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Deaf School vs. Public School

Member Posts: 2 Join Date : 31 Jul 2014
My daughter will be four at the end of August. Diagnosing her hearing loss has been months is the works starting back in the spring when here preschool teacher tentatively suggested she might have trouble hearing. Pieces started to fall together, we pushed her doctor to do more than treat her for allergies, and here we are: she is getting her hearing aides in early September.

She has bilateral sensorinueral moderate deafness. (If I sound like a newb, it's because I very much am)

I assumed, maybe wrongly, that with her hearing aides and speech intervention provided by the public school starting this fall (she has very slight delays in her abilities to properly pronounce words. She talks a lot!), that she would be good to go in a public school setting.

I guess because her hearing loss has never really slowed her down, I didn't think it was a huge issue.

But I recently met a father of two boys with similar hearing loss. He sends his children to our local school for the deaf. A school that is supposed to be really amazing. It would be a bit of a haul (30 mins in good traffic) for my daughter to attend this school. Of course, it would be a different school than her older brother who is in walking distance up the road at our local public school.

This father said my daughter would have trouble being mainstreamed because of the large class size/amount of noise. That the school for the deaf is an awesome community that can best meet her needs. I don't deny this, I just want more opinions from people who have mainstreamed or mainstreamed their children and from other who attended deaf schools or sent/send their children to them.

(I'm going to talk to both the schools and see what information I can get as well, of course)

What option did you use?
Why?
What are your feelings on it?
Posted on : 31 Jul @ 10:58pm

Comments

  • Member Posts: 4 Join Date : 01 Aug 2014
    My son is 3 and has moderately severe to profound hearing loss. He will start school this year at the regional day school for the deaf. What made me decide this is because asl is technically his first language and he doesn't have hearing aids as of yet so we don't know how well they will improve his hearing and speech. At a public school (at least here in texas) they set up an IEP and they can have it where the teacher wears a microphone and it connects to the hearing aids so even if there is background noise the teachers voice is still over it. I forget what it's called but they also use them at the day schools for the deaf here. Also day schools for the deaf take the total communication approach where they are talking and signing. I would definitely look into both of the options. Also if you choose the deaf school you should be able to get transportation from your local public school.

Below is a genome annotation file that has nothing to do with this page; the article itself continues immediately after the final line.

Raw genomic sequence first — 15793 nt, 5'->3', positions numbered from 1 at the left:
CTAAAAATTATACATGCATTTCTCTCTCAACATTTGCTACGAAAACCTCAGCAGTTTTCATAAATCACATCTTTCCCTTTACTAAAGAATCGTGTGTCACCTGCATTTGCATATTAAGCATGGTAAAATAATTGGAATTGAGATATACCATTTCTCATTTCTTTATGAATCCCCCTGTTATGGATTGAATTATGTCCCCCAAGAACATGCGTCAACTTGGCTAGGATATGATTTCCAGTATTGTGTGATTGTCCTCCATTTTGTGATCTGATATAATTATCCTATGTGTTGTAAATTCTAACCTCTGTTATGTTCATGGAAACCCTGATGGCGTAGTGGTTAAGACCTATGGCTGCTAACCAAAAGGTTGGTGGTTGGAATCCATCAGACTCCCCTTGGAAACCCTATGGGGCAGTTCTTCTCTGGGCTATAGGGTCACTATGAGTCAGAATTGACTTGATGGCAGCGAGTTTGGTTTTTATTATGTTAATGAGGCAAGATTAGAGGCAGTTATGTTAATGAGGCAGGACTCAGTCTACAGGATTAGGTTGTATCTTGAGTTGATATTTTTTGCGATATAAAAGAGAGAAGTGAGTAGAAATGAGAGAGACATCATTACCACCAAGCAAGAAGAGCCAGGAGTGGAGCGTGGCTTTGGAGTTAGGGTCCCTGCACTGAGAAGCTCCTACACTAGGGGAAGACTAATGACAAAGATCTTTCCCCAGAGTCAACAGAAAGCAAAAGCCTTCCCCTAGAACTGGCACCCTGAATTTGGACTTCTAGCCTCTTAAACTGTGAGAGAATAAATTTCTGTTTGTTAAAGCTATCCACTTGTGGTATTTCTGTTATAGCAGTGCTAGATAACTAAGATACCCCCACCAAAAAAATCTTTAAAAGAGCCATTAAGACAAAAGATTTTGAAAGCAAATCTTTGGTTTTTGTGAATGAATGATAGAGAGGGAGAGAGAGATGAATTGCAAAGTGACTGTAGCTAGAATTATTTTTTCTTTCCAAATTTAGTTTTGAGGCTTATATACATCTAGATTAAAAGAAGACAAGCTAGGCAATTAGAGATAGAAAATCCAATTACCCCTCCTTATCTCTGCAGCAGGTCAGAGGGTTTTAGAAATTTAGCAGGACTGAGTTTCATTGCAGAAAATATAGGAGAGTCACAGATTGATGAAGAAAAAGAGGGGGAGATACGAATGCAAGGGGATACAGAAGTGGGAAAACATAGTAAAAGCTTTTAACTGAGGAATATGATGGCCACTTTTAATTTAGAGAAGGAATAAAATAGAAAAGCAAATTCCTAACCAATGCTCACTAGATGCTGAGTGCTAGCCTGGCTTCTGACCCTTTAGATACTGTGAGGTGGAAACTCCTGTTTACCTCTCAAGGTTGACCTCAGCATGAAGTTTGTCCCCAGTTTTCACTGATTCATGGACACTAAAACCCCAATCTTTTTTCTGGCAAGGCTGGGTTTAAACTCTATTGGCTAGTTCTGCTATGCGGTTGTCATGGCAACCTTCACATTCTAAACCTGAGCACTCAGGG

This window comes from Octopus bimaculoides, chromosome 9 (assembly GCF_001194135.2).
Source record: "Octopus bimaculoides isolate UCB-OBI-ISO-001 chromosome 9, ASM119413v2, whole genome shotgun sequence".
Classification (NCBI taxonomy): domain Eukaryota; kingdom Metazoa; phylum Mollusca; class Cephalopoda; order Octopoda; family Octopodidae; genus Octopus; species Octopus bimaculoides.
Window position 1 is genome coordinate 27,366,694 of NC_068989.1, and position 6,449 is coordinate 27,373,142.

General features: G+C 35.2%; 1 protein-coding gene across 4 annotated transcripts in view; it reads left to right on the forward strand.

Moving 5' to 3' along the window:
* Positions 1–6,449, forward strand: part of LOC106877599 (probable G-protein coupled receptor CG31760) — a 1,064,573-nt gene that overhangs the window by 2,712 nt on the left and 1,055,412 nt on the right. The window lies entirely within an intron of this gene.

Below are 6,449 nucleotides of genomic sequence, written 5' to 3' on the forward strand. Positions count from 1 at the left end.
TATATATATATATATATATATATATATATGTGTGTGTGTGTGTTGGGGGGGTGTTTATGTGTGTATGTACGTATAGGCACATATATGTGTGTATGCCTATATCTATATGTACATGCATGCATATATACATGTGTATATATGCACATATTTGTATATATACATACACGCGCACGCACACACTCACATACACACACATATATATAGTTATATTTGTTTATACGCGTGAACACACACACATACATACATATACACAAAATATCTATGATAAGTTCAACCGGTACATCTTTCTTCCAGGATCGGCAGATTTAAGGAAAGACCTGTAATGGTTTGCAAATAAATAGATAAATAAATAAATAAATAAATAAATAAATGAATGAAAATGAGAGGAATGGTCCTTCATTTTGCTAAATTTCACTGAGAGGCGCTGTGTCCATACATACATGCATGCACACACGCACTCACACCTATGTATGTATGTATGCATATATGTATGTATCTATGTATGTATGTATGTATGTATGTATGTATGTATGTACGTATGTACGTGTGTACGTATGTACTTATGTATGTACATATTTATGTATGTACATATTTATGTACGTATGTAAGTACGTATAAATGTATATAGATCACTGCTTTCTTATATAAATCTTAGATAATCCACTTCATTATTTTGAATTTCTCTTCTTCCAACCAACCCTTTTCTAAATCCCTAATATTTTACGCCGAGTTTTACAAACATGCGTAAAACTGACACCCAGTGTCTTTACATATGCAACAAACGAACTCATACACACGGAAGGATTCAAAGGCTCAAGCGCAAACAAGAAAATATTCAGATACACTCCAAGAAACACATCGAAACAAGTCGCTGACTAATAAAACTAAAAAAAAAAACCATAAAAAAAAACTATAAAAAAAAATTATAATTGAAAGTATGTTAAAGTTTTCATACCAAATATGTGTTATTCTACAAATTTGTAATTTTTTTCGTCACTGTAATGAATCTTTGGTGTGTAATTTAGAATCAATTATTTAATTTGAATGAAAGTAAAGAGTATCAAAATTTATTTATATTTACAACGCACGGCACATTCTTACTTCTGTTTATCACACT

Posted on : 01 Aug @ 3:50pm
  • Member Posts: 12 Join Date : 04 Nov 2017
    Hi, my father is deaf and grew up attending a deaf school but ended up transitioning to a mainstream school because he would've graduated at 16 years old if he stayed in the deaf school. His principal was actually the one who recommended he shift to mainstream school. 

    From my discussions with my dad, he's a big supporter of children 0-5 learning ASL so they have a language framework and the total communication approach (as stormystar15) mentioned. He's a big believer in this because he grew up in a hearing family and feels (now at 65 years old) that he didn't have a language framework to build upon when he was less than 9 years old. 
    Posted on : 04 Nov @ 4:00am
  • Member Posts: 65 Join Date : 17 Dec 2016
    Hi
    I am a product of a Maryland school mainstream system. I went through 12 years of public school with a(then) moderate to severe hearing loss. In first grade I had only one hearing aid on my right side, which was my "bad" side. By second grade, I had two HA's(hearing aids).
    My teachers had to put them in and out, so I would not "break" them. I had speech therapy, as well as counseling about my loss.
    Fast forward to middle and high school. I had been picked on, shoved, name called, (otherwise now known as bullying..). But I survived. I was mostly a loner, because I was in a school with 1400 students, and probably the only one with HAs. I spent a lot of time reading in study hall and library times.
    I graduated 103rd of 320 students. So I think I did OK. My only regrets? Not learning ASL and using the tools available to me at the time.
    So in answer to your question? I would say use the public school system, but use ALL available tools for your child's learning(technology, IEPs, talk to and stay in touch with teachers, counseling- social and mental, and keep a positive attitude with your child. If you find your child really struggling then consider a deaf school, but as long as your child has some residual hearing, let them learn as much as possible with it, because once the hearing is gone, aside from a cochlear implant, it won't come back.
    Please consider the BEST interests of the child.
    Posted on : 20 Nov @ 5:22pm
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